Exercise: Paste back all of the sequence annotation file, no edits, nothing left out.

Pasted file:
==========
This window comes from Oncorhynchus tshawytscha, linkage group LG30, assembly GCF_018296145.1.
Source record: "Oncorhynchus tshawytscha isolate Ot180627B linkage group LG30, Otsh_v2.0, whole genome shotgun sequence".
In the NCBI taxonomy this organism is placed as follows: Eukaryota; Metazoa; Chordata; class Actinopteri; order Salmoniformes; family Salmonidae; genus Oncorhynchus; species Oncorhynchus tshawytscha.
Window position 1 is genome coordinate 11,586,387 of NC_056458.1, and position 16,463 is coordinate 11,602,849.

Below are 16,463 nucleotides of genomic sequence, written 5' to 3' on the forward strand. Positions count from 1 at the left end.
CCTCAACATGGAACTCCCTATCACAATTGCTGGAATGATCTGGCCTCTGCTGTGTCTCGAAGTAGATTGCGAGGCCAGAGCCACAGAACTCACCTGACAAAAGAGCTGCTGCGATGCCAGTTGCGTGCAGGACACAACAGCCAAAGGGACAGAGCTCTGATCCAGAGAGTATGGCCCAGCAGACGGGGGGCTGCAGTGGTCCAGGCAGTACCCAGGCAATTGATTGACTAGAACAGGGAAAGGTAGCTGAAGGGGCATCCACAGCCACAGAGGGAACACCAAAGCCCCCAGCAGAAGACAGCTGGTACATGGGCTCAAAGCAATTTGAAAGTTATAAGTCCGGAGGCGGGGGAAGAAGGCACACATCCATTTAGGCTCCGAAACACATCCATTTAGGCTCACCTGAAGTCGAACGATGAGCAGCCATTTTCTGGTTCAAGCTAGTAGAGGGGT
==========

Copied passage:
This window comes from Oncorhynchus tshawytscha, linkage group LG30, assembly GCF_018296145.1.
Source record: "Oncorhynchus tshawytscha isolate Ot180627B linkage group LG30, Otsh_v2.0, whole genome shotgun sequence".
In the NCBI taxonomy this organism is placed as follows: Eukaryota; Metazoa; Chordata; class Actinopteri; order Salmoniformes; family Salmonidae; genus Oncorhynchus; species Oncorhynchus tshawytscha.
Window position 1 is genome coordinate 11,586,387 of NC_056458.1, and position 16,463 is coordinate 11,602,849.

Below are 16,463 nucleotides of genomic sequence, written 5' to 3' on the forward strand. Positions count from 1 at the left end.
CCTCAACATGGAACTCCCTATCACAATTGCTGGAATGATCTGGCCTCTGCTGTGTCTCGAAGTAGATTGCGAGGCCAGAGCCACAGAACTCACCTGACAAAAGAGCTGCTGCGATGCCAGTTGCGTGCAGGACACAACAGCCAAAGGGACAGAGCTCTGATCCAGAGAGTATGGCCCAGCAGACGGGGGGCTGCAGTGGTCCAGGCAGTACCCAGGCAATTGATTGACTAGAACAGGGAAAGGTAGCTGAAGGGGCATCCACAGCCACAGAGGGAACACCAAAGCCCCCAGCAGAAGACAGCTGGTACATGGGCTCAAAGCAATTTGAAAGTTATAAGTCCGGAGGCGGGGGAAGAAGGCACACATCCATTTAGGCTCCGAAACACATCCATTTAGGCTCACCTGAAGTCGAACGATGAGCAGCCATTTTCTGGTTCAAGCTAGTAGAGGGGT